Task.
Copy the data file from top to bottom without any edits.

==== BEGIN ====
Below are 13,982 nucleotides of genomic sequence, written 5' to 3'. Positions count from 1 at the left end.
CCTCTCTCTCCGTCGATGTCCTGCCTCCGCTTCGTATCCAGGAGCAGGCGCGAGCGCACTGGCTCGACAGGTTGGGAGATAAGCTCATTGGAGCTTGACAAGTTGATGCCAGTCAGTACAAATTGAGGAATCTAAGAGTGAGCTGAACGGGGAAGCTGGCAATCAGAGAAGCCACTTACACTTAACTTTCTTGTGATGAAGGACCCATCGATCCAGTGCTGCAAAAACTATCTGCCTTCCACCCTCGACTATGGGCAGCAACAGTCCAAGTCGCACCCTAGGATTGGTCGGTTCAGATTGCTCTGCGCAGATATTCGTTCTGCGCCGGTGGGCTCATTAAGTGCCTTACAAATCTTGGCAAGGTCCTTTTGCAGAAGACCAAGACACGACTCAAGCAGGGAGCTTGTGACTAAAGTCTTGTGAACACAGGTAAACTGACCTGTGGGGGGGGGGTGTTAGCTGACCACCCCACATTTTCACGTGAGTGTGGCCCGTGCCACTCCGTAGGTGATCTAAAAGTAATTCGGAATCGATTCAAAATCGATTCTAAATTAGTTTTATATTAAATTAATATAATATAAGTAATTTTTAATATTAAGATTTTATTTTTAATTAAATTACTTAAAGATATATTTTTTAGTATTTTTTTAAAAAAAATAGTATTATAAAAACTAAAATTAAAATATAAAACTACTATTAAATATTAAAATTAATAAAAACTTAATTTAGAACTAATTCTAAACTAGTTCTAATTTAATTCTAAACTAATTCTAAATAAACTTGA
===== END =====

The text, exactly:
Below are 13,982 nucleotides of genomic sequence, written 5' to 3'. Positions count from 1 at the left end.
CCTCTCTCTCCGTCGATGTCCTGCCTCCGCTTCGTATCCAGGAGCAGGCGCGAGCGCACTGGCTCGACAGGTTGGGAGATAAGCTCATTGGAGCTTGACAAGTTGATGCCAGTCAGTACAAATTGAGGAATCTAAGAGTGAGCTGAACGGGGAAGCTGGCAATCAGAGAAGCCACTTACACTTAACTTTCTTGTGATGAAGGACCCATCGATCCAGTGCTGCAAAAACTATCTGCCTTCCACCCTCGACTATGGGCAGCAACAGTCCAAGTCGCACCCTAGGATTGGTCGGTTCAGATTGCTCTGCGCAGATATTCGTTCTGCGCCGGTGGGCTCATTAAGTGCCTTACAAATCTTGGCAAGGTCCTTTTGCAGAAGACCAAGACACGACTCAAGCAGGGAGCTTGTGACTAAAGTCTTGTGAACACAGGTAAACTGACCTGTGGGGGGGGGGTGTTAGCTGACCACCCCACATTTTCACGTGAGTGTGGCCCGTGCCACTCCGTAGGTGATCTAAAAGTAATTCGGAATCGATTCAAAATCGATTCTAAATTAGTTTTATATTAAATTAATATAATATAAGTAATTTTTAATATTAAGATTTTATTTTTAATTAAATTACTTAAAGATATATTTTTTAGTATTTTTTTAAAAAAAATAGTATTATAAAAACTAAAATTAAAATATAAAACTACTATTAAATATTAAAATTAATAAAAACTTAATTTAGAACTAATTCTAAACTAGTTCTAATTTAATTCTAAACTAATTCTAAATAAACTTGA